Ah, right!!!  I totally forgot about that!  That should help tremendously
for big mazes.  I was actually pleasantly surprised by how fast this one
cranked out a small maze.  I thought I would be waiting and waiting for
it to find a valid wall to break.

Congratulations to you and your son!
I married at 22 and am still married 16 years later with 4 kiddies, and
the first one just got her learner's permit!  Time flies!

-- Glenn

Clifford Heath wrote:

> Glenn M. Lewis wrote:
> 
>> In honor of Clifford's very clear description of his maze-generation 
>> algorithm, here is my attempt at a solution, and an example output:
> 
> 
> That's even cuter than I expected it to be - well done!
> 
> Note that you don't use a circular search, so especially
> with large mazes, your random choice is going to take
> longer and longer to find a valid wall. You should choose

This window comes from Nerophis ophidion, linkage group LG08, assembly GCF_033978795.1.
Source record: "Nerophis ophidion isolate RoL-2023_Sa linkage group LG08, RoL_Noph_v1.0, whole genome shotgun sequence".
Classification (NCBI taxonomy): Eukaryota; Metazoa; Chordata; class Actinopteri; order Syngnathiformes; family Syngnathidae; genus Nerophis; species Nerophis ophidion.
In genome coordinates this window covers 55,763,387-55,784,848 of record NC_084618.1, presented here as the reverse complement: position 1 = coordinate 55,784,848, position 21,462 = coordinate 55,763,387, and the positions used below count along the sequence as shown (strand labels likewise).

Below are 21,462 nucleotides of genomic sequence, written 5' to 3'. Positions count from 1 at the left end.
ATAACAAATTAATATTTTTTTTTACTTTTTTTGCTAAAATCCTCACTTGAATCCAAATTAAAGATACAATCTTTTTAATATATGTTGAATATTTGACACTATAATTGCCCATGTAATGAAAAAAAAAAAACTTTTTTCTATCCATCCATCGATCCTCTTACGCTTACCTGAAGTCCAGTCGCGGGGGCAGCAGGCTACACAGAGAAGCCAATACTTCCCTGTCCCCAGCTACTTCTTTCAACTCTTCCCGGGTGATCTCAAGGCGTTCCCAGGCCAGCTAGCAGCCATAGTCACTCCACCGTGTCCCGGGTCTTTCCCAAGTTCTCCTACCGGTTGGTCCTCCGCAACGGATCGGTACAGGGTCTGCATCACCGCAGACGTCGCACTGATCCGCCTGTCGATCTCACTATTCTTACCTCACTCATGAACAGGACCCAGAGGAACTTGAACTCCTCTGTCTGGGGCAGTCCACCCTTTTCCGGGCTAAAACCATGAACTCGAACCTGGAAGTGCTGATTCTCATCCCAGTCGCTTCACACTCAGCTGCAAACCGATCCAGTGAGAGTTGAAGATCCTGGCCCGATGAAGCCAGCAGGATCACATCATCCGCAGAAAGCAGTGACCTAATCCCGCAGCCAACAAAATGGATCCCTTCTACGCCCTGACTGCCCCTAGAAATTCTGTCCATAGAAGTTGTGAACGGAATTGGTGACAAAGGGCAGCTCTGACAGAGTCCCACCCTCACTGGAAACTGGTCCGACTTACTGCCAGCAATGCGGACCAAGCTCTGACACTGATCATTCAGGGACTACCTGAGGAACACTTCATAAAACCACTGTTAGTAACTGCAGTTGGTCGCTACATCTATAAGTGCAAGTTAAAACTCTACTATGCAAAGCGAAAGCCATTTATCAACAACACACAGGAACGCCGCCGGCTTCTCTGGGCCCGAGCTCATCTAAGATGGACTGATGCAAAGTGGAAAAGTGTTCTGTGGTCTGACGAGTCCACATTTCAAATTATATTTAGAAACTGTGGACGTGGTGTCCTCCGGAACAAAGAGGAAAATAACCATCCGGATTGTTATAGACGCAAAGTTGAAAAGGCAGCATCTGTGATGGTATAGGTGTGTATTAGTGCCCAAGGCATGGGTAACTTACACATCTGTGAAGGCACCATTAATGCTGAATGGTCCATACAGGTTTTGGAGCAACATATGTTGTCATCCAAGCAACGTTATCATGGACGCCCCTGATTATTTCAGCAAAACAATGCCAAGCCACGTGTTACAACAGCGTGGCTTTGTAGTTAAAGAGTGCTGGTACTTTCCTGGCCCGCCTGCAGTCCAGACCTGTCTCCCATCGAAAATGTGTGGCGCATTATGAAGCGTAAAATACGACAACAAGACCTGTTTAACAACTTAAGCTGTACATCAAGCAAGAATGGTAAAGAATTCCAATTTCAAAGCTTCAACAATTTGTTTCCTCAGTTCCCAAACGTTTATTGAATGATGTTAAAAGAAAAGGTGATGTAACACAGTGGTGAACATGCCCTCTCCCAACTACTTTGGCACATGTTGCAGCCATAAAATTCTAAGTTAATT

> a starting position, then choose an order in which to
> check the two walls, check them both, and if that fails,
> don't choose a new random starting position but step to
> the very next cell and check the walls again (same or
> different random order is ok). Otherwise there's a real
> possibility of *very* long runtimes. For example, to break
> the last wall in a 20x20x20 maze, your random algorithm
> has to loop until it finds one of 167200 candidate walls
> out of a field that might be as small as three walls.
> 
> Thanks for your kind comments. Let's hope my son is as good
> at relationships! He announced his engagement yesterday, at
> the age of 19... I can't complain, I married at 21 and still
> am now... ;-).
> 
> Clifford.